= 2787.5 / 75 Properties of the Mean · The mean is the most widely used measure, which applies only to interval/ratio data. · It is affected by extreme values. · Since it is a calculated average, and its value is determined in every observation, then the mean may not be the actual value or number in the data set. · The sum of the deviations about the mean is zero. · If a constant k is added (or subtracted) to every observation in the data set, then the mean of the new data set increases (or decreases) by the same constant k. · If a constant k is multiplied to every observation in the data set, the mean of the new data set is a constant multiple of the original mean. THE MEDIAN Ø For Ungrouped Data - Denoted by Me - The middle most value when the observation are arranged either in ascending or descending order - If a data set has an even number of observations, then the median is the average (the Mean) of the two most middle values. Examples: a.) Consider the ff. set of scores 12, 34, 45, 72, 38, 49, 65 Putting the scores in an array; 12, 34, 38, 45, 49, 65, 72 Observe that Me = 45 b.) Consider the next ff. set of score 8, 16, 24, 7, 21, 17, 19, 18, 5, 26 Putting the scores in an array; 5, 7, 8, 16, 17, 18, 19, 21, 24, 26 Observe that the two middle most values are 17 and 18. Thus, the median is 17+18 35 Me = ---------- = ---- = 17.5 2 2 Ø Approximating the median for Grouped Data where: LCB_{me} = lower class boundary of the median class c = class size n = number of cases f_{me} = frequency of the median class median class = class where the Example: Consider again the following FDT:
To approximate the median, we construct first the
Then we locate next
the median class. As defined, the median class is the class where the Thus, LCB_{me} = 29.5 i = 10 n/2 = 37.5 f_{me }= 23 Substituting these values to the formula, we obtain:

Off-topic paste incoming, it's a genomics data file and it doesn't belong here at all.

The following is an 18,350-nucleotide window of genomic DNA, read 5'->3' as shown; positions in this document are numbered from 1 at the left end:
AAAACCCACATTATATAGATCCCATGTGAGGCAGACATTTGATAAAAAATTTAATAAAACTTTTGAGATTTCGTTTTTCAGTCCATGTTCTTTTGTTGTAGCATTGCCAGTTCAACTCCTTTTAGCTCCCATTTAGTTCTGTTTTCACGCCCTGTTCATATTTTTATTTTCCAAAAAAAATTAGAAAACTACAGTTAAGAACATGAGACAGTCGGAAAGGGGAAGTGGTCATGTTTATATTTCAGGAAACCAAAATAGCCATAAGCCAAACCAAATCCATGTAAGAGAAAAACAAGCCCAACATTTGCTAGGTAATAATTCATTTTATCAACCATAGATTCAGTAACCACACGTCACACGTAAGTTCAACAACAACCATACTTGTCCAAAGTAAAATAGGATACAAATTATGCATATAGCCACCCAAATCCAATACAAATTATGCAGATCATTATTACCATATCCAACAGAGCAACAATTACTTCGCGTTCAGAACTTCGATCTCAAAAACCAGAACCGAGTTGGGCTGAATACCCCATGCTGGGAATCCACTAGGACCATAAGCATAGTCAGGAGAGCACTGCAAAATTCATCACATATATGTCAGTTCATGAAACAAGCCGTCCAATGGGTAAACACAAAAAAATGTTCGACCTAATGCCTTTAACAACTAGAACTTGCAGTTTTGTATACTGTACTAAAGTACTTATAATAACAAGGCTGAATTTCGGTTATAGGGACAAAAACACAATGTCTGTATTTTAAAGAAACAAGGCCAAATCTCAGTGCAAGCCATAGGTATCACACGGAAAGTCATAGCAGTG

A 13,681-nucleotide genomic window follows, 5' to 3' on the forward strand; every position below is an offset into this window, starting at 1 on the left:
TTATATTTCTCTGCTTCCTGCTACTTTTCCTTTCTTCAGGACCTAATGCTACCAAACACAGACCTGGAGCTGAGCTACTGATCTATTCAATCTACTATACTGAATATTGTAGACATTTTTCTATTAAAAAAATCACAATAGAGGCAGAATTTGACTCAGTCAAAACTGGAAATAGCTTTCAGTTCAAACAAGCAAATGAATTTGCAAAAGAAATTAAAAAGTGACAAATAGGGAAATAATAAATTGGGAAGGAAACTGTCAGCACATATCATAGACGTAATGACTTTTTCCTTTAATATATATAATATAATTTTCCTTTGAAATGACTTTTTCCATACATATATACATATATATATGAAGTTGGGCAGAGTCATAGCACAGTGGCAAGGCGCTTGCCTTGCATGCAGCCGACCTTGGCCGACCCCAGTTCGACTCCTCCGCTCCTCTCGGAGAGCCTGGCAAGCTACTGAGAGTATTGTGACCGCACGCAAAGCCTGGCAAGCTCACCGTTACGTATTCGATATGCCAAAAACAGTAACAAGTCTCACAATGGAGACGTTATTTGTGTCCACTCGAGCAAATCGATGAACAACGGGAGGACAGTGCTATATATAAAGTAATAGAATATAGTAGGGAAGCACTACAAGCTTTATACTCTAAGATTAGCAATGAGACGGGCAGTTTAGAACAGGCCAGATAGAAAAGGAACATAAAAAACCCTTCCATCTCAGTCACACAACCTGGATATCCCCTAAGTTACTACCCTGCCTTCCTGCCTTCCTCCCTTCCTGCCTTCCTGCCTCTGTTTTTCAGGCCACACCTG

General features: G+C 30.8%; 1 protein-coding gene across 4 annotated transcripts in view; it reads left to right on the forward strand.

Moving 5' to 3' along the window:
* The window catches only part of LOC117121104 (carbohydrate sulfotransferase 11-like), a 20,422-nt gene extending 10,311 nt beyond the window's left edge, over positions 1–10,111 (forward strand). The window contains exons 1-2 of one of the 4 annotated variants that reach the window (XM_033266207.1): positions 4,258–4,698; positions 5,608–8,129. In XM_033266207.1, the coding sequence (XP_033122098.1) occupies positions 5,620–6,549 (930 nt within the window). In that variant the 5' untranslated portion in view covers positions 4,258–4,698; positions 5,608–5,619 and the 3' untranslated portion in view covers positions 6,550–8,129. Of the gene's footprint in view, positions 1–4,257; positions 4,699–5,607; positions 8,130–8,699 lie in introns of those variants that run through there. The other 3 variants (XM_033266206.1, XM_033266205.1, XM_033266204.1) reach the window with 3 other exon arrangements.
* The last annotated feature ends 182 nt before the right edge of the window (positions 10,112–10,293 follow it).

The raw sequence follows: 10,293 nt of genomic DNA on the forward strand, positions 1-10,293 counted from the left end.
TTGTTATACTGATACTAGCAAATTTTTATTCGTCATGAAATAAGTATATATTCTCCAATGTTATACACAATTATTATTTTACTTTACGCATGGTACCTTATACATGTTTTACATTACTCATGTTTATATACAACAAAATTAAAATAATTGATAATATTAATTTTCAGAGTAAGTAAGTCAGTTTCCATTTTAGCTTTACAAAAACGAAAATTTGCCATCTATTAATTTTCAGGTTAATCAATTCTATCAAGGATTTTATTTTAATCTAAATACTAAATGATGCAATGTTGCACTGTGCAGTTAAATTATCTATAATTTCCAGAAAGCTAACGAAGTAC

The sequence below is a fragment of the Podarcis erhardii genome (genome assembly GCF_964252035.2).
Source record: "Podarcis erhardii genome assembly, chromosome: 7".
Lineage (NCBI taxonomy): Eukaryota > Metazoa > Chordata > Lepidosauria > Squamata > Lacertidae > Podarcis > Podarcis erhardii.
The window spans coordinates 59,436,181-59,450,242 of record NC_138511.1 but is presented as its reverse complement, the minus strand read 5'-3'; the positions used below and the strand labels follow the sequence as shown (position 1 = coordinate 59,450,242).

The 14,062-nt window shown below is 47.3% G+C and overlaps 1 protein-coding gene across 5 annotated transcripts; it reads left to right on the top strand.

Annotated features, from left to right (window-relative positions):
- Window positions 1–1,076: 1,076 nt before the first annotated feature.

Properties of the Median
THE MODE Ø For Ungrouped Data · Denoted by Mo · Value in the data set has the highest frequency Example: Consider the ff. data set whose values are IQ scores Data Set A : 77, 83, 91, 85, 83, 100 Data Set B : 88, 92, 71, 88, 71, 36 Data Set C : 96, 43, 79, 68, 83, 110 Notice that the mode for Data Set A is 83; the modes for Data Set B are 88 and 71 and we say that this data set is bi-modal. Data Set C does not have a mode. Ø Approximating the Mode for Grouped Data a. b. where: LCB_{me} = lower class boundary of the median class i = class size f_{me} = frequency of the modal class f_{i} = frequency of the class preceding the modal class f_{2 }= frequency of the class following the modal class Example: Consider again the following FDT:
To approximate the mode, let us first locate the modal class, the class which has the highest frequency. Thus, 30 – 39 is the modal class and LCB_{me} = 29.5 i = 10 f_{me} = 23 f_{i} = 14 f_{2 }= 22 Substituting the values we obtain:
a. b.
For larger cases, n ≥ 100 a.
Mo = 3Me - 2 b.
Mo = Other Kinds of Mean I. Weighted Mean (WM) = ∑xw / N II. Geometric Mean, (GM) · Used to derived the average of indexes, relative values and percentages · n^{th} root of the product of n number of values · antilog of the logarithms of the middle values multiplied by the frequencies divided by the total frequency distribution = (X_{1 }∙ X_{2 }∙ X_{3} ∙ ∙ ∙X_{n})^{1/n} GM = III. Harmonic Mean, (HM) · Used for spatial measurements, lengths, areas and volumes. · The reciprocal of the arithmetic mean of the reciprocals of the values. HM = HM = Example: 10, 15, 8, 10, 13, 12, 10, 14